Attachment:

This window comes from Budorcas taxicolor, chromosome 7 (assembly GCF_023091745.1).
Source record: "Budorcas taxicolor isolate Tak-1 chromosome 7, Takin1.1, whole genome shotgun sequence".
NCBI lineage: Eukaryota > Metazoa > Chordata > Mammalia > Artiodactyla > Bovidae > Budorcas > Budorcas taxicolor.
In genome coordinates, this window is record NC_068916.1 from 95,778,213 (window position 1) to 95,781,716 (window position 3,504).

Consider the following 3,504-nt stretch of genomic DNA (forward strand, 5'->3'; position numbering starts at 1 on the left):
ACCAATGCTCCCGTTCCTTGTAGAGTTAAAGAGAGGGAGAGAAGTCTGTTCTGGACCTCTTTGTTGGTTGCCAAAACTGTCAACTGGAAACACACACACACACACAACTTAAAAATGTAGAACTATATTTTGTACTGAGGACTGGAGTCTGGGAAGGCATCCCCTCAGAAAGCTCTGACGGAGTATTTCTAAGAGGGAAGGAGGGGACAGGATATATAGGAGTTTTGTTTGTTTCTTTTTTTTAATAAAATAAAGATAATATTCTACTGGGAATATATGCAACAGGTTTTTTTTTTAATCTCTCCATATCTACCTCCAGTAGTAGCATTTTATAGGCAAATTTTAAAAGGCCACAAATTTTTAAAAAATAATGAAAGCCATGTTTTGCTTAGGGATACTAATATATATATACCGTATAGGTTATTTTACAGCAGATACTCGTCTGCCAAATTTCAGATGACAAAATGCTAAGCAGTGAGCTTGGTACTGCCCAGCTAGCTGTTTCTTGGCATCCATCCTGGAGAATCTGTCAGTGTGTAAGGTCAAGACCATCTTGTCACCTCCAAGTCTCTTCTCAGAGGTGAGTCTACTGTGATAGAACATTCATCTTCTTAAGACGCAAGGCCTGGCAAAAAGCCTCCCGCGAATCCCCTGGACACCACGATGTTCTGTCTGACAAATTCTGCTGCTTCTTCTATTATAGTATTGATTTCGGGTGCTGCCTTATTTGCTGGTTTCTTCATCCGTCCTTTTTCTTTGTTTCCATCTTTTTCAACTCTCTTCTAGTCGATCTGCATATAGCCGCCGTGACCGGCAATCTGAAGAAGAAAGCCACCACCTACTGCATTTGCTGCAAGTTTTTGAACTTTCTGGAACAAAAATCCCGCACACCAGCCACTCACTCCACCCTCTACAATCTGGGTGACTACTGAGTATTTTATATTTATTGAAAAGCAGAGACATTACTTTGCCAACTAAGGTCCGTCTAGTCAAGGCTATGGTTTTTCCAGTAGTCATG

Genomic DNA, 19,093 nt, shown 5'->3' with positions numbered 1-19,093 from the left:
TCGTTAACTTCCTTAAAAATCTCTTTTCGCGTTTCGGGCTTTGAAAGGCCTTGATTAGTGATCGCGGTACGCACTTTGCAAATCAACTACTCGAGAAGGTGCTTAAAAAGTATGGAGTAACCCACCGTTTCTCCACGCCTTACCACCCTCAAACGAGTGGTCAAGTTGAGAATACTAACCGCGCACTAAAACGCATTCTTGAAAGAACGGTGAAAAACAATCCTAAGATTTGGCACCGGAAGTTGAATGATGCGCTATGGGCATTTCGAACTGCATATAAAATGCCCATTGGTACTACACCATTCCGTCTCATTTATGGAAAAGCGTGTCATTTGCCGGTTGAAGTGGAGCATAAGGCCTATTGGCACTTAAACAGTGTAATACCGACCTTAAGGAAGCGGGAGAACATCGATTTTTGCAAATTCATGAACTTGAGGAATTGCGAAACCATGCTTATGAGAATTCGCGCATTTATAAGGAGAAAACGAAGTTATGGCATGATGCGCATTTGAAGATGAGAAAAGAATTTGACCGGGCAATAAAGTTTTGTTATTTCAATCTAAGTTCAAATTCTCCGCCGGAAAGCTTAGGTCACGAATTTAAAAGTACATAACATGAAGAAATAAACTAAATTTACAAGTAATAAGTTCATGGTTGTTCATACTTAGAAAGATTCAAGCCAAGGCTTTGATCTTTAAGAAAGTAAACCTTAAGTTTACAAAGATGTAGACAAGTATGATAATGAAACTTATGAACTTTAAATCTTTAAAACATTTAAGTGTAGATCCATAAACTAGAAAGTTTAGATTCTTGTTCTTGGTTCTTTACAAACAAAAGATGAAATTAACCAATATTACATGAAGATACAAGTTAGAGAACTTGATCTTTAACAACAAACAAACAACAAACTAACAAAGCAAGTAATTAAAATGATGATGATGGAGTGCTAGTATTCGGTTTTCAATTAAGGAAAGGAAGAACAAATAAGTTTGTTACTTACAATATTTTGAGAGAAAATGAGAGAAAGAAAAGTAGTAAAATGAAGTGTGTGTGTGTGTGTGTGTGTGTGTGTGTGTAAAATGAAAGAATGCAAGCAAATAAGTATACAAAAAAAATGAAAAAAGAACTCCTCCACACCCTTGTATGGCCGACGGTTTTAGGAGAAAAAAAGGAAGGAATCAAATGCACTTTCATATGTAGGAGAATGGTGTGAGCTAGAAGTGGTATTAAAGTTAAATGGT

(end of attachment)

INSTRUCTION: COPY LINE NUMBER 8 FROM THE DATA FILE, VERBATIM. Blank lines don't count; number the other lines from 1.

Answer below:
TCGTTAACTTCCTTAAAAATCTCTTTTCGCGTTTCGGGCTTTGAAAGGCCTTGATTAGTGATCGCGGTACGCACTTTGCAAATCAACTACTCGAGAAGGTGCTTAAAAAGTATGGAGTAACCCACCGTTTCTCCACGCCTTACCACCCTCAAACGAGTGGTCAAGTTGAGAATACTAACCGCGCACTAAAACGCATTCTTGAAAGAACGGTGAAAAACAATCCTAAGATTTGGCACCGGAAGTTGAATGATGCGCTATGGGCATTTCGAACTGCATATAAAATGCCCATTGGTACTACACCATTCCGTCTCATTTATGGAAAAGCGTGTCATTTGCCGGTTGAAGTGGAGCATAAGGCCTATTGGCACTTAAACAGTGTAATACCGACCTTAAGGAAGCGGGAGAACATCGATTTTTGCAAATTCATGAACTTGAGGAATTGCGAAACCATGCTTATGAGAATTCGCGCATTTATAAGGAGAAAACGAAGTTATGGCATGATGCGCATTTGAAGATGAGAAAAGAATTTGACCGGGCAATAAAGTTTTGTTATTTCAATCTAAGTTCAAATTCTCCGCCGGAAAGCTTAGGTCACGAATTTAAAAGTACATAACATGAAGAAATAAACTAAATTTACAAGTAATAAGTTCATGGTTGTTCATACTTAGAAAGATTCAAGCCAAGGCTTTGATCTTTAAGAAAGTAAACCTTAAGTTTACAAAGATGTAGACAAGTATGATAATGAAACTTATGAACTTTAAATCTTTAAAACATTTAAGTGTAGATCCATAAACTAGAAAGTTTAGATTCTTGTTCTTGGTTCTTTACAAACAAAAGATGAAATTAACCAATATTACATGAAGATACAAGTTAGAGAACTTGATCTTTAACAACAAACAAACAACAAACTAACAAAGCAAGTAATTAAAATGATGATGATGGAGTGCTAGTATTCGGTTTTCAATTAAGGAAAGGAAGAACAAATAAGTTTGTTACTTACAATATTTTGAGAGAAAATGAGAGAAAGAAAAGTAGTAAAATGAAGTGTGTGTGTGTGTGTGTGTGTGTGTGTGTGTAAAATGAAAGAATGCAAGCAAATAAGTATACAAAAAAAATGAAAAAAGAACTCCTCCACACCCTTGTATGGCCGACGGTTTTAGGAGAAAAAAAGGAAGGAATCAAATGCACTTTCATATGTAGGAGAATGGTGTGAGCTAGAAGTGGTATTAAAGTTAAATGGT